Vehicle manufacturers might have to do some serious re-jiggering of their cars or pay up if they want to sell to European drivers.
On Wednesday, the European Commission proposed a law that would require the auto industry to cut carbon-dioxide emissions spewing from the tailpipes of new cars by 19 percent by 2012. Road transportation contributes to about one-fifth of Europe’s total carbon-dioxide emissions.
"This proposal demonstrates that the European Union is committed to being a world leader in cutting CO2 emissions and the development of a low-carbon economy," said the commission’s president, José Manuel Barroso, in a written statement.
The EU isn’t the only region of the world looking to lower its transportation emissions. Also on Wednesday, U.S. President George W. Bush signed into law an energy bill that strengthens fuel-economy standards for the first time in 30 years (see President Signs Energy Bill).
The European proposal would reduce the amount of the greenhouse gas from new passenger cars from around 160 grams per kilometer (5.6 ounces per 0.62 miles) to 130 grams per kilometer (4.6 ounces per 0.62 miles).
The emissions would be measured by averaging emissions from manufacturers’ whole fleets.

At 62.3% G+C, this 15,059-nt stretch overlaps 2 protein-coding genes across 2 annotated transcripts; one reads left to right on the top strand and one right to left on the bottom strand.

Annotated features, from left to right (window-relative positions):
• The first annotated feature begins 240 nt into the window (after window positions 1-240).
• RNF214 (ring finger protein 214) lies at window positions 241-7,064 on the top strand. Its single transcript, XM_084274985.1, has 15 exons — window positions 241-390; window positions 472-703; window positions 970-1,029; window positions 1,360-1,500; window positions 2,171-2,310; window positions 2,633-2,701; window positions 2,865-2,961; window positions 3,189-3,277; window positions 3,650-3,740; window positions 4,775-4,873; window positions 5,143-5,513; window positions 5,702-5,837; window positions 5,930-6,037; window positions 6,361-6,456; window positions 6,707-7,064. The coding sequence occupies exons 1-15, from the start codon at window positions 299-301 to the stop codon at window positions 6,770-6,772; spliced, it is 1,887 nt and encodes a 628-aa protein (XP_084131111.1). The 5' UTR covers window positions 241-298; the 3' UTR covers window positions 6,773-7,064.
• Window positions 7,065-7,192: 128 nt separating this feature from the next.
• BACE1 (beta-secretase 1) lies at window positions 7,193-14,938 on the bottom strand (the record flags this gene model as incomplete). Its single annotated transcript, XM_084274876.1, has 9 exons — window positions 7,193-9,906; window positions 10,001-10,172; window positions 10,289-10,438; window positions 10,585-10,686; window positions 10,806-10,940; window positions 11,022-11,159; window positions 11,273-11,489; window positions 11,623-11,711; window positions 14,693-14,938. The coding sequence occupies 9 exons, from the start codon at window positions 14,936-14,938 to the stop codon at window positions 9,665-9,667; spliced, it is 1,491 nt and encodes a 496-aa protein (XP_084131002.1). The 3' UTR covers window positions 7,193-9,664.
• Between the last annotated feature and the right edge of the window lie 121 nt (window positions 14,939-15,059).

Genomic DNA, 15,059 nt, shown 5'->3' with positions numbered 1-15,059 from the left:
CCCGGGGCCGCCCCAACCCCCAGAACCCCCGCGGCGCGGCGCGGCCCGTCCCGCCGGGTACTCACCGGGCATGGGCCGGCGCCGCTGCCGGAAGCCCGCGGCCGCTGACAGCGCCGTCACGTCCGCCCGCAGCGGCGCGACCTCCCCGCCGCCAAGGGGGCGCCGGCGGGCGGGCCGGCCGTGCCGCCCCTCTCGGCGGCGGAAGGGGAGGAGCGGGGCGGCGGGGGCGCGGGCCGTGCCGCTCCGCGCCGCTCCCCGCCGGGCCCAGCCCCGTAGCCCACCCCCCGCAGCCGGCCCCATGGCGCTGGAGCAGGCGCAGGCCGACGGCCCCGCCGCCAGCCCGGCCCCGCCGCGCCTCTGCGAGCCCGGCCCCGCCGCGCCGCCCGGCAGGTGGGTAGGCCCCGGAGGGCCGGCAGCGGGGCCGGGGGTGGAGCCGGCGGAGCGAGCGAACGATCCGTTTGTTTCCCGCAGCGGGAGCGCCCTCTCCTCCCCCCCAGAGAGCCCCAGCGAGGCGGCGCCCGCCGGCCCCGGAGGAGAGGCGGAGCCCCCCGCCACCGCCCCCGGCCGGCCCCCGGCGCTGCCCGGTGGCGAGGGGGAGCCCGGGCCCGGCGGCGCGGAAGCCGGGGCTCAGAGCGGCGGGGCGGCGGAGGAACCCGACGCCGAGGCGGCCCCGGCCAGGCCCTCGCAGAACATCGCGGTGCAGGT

If that doesn’t work, the plan allows for manufacturers to pool their fleets together in order to meet emissions targets -- an addendum that should help bring small car-makers some additional revenue.
Companies that make fewer than 10,000 vehicles per year are expected to apply for an individualized target.
But for larger auto manufacturers, failure to meet emission goals would result in fines starting at €20 ($28.83) per gram per kilometer, multiplied by the number of cars sold. And by 2015, the fine would rise to €95 ($136.95).
Despite the potential clampdown, Barroso said the proposal aims to safeguard auto-industry competitiveness.
But some automakers and politicians couldn’t agree less.
"The proposal is very disappointing," said Sergio Marchionne, president of the European Automobile Manufacturers Association, in a written statement.
As the association sees it, the proposal could reduce the European auto sector’s competitive edge and bog it down with costs disproportionate to the environmental gains.
German Chancellor Angela Merkel also chimed in, saying the plan was "not economically favorable" and that it would burden Germany and its car-makers disproportionately, according to Reuters.
Germany is home to high-end vehicle makers such as BMW and Mercedes-Benz, whose powerful cars also come with higher emissions.